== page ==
Exciting life on the margins

Margin lending can mean boom or bust, so watch out for the pitfalls, writes Craig Binnie

WANT to get rich quick? Then get into margin lending.But don't forget the catch. Margin lending — borrowing to buy shares or units in managed funds — is not only a way to boost profits, it is also a way to lose huge sums of money.

Margin lending magnifies both your gain and your loss. It works simply. You buy some blue-chip shares or invest in a managed fund. You give them to a margin lender — usually a bank, investment company or stockbroker — who gives you access to even more cash to buy even more shares or fund units.

It is a great way to get your hands on bundles of cash. Margin lenders, who mostly do not carry out any credit checks, will lend you more than twice as much money as you have. So someone with $30,000 could feasibly buy $100,000 of shares.

The head of HSBC's Investdirect stockbroking service, Richard Kimber, says an investor — we'll call him Fred — who puts $30,000 into shares which rise 10 per cent in value makes $3000.

Another investor — Harry– who takes out a margin loan and ends up with $100,000 in shares makes $10,000. Based on their initial $30,000, this is a 33 per cent return. Obviously, there is the cost of the loan to consider.

Kimber says margin loans are generally cheaper than personal loans but a little more expensive than a home loan.

Many people who have equity in their homes withdraw money from their mortgage to invest because it is cheaper.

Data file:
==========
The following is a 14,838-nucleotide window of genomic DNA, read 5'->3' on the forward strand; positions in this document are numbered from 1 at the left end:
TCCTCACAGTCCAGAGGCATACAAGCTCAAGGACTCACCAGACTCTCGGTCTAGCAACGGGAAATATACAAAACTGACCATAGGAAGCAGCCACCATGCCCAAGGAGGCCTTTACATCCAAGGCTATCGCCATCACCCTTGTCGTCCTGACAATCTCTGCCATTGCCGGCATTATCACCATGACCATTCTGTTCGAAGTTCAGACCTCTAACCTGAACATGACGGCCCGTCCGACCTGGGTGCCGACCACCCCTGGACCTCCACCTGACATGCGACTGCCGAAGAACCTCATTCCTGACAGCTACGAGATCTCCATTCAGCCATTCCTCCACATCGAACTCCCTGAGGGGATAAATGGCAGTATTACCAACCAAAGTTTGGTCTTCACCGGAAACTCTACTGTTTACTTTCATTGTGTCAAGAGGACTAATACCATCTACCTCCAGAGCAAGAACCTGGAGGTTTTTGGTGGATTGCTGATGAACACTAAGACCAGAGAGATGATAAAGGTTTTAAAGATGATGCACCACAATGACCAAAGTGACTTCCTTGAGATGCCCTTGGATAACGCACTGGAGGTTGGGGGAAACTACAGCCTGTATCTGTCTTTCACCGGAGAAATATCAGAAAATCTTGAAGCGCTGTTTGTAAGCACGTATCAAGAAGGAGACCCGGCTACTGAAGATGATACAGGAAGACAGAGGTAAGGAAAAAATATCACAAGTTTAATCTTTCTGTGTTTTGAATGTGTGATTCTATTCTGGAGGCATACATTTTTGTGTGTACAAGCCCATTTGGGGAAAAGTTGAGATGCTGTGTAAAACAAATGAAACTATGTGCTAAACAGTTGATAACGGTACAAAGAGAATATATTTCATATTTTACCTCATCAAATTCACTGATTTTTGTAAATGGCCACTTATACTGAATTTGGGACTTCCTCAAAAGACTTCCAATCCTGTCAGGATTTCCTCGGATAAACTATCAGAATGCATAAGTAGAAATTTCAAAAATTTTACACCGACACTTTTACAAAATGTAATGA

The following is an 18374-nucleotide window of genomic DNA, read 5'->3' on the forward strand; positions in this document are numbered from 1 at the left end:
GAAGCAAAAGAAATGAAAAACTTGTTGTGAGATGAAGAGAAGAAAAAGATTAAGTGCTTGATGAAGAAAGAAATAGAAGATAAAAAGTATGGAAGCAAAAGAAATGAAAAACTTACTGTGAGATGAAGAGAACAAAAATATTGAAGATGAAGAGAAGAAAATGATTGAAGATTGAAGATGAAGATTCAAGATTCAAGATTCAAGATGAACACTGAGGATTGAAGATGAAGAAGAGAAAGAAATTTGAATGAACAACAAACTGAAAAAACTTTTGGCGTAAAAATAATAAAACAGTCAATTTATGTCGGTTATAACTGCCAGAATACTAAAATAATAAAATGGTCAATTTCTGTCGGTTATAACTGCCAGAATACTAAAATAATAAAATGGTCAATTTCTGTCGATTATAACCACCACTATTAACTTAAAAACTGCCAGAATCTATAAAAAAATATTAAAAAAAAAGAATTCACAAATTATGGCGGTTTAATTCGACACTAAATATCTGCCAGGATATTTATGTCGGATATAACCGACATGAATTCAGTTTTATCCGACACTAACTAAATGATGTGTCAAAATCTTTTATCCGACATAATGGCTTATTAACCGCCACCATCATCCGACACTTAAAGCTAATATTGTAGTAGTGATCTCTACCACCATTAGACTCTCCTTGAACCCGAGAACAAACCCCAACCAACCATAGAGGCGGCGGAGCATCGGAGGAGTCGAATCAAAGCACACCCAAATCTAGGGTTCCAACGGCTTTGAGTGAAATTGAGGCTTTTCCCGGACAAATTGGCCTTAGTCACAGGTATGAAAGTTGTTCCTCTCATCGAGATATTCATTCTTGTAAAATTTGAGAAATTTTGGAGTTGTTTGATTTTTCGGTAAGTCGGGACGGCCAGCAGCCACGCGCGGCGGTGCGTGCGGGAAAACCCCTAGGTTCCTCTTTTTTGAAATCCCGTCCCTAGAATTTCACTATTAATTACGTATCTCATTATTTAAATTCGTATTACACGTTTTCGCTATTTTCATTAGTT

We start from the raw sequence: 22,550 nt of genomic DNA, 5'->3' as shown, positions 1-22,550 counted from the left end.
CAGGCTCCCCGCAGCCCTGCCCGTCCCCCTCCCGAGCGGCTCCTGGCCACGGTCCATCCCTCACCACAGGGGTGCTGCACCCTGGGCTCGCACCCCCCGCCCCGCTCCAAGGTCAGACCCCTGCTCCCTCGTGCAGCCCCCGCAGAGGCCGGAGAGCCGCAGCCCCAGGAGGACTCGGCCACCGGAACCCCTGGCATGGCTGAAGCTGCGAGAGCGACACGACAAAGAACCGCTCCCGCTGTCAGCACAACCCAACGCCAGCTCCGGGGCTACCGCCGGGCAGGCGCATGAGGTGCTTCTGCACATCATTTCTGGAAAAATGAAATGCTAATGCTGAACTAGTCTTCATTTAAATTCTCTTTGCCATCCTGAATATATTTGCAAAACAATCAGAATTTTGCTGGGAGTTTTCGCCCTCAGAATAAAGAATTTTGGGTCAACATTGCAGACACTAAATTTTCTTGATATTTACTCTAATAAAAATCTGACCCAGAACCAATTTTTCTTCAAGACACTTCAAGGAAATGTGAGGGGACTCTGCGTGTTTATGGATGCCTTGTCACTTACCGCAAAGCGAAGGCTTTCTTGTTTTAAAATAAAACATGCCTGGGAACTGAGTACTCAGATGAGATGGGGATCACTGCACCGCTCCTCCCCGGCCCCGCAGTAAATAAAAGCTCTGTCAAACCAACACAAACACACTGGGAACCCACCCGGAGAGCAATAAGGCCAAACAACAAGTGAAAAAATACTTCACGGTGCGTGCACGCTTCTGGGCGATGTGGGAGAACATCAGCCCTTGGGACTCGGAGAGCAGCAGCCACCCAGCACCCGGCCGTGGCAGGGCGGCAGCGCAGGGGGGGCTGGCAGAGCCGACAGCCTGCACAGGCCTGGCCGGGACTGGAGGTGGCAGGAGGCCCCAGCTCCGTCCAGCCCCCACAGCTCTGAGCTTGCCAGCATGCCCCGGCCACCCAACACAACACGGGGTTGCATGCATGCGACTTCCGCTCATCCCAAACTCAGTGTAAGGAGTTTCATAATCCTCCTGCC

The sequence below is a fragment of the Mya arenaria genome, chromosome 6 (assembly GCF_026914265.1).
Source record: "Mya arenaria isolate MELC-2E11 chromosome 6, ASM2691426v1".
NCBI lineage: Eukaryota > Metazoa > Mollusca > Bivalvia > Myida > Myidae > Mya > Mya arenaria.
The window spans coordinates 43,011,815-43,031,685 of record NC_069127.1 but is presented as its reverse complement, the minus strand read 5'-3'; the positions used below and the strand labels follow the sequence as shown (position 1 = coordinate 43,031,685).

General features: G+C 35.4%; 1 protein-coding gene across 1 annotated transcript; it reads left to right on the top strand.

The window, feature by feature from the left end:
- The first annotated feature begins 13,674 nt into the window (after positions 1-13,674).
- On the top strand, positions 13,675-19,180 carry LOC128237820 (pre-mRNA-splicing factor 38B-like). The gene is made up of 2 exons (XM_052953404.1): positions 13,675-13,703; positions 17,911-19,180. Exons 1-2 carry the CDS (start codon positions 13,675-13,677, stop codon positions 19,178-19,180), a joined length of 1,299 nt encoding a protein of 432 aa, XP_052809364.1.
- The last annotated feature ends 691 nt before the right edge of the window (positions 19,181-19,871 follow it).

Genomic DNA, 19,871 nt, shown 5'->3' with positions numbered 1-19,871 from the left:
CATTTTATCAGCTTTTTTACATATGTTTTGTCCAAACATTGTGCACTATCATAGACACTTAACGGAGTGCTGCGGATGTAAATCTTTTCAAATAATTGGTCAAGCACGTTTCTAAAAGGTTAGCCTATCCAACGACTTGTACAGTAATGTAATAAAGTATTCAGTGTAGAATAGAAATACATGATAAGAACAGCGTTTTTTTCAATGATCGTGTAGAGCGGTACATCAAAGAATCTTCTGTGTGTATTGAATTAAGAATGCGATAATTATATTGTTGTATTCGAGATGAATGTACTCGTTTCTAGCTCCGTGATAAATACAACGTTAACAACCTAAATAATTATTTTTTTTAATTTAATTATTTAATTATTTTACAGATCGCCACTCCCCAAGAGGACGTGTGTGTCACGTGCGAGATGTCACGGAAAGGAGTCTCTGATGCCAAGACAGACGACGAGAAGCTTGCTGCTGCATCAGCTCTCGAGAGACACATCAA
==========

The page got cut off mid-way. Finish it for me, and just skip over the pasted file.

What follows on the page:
Fans of margin lending point out that any money borrowed to buy an income-producing investment can be claimed on tax. This means someone on the top rate of tax can get back almost half the interest they pay. When you consider most companies pay regular dividends that are at least partially tax paid, the cost of owning shares or managed funds though a margin loan can be minimal.

The Commonwealth Bank's Paul Rickard says increasing your shareholdings through a margin loan can also reduce your risk.

FOR example, he says someone who owns only Telstra shares has suffered a loss recently.
However, if they have access to more money they may own a stock such as News Corp or even BHP, which have both risen substantially.

But there is a down side and it is huge. This is what makes margin lending a tool that should be used only by educated investors.

If the market goes the other way and the shares fall 10 per cent, our first investor, Fred, loses $3000, while Harry loses $10,000 — 33 per cent of the initial investment. When shares fall in value, the margin lender can require you to put up more money or shares as security or sell the shares you own.

When looking for a margin lender, there are several guidelines. The most important is the minimum amount you are forced to borrow without facing penalties or higher interest rates.
Check the interest rate you pay — the amount varies between lenders.

Also, if you intend to use your margin lending facility to pay for shares secured in floats, check if there are penalties for selling shares on the first day.

Also be aware brokers receive commissions for shares they buy that are paid for with a margin loan. They may have a vested interest in recommending a particular lender.

If you are considering a margin loan, ask two or three margin lenders to send a brochure and compare the fine print.

Caption: Margin lending benefits, Margin lending Pitfalls
Illus: Graphic Table
Section: MONEY
DHS

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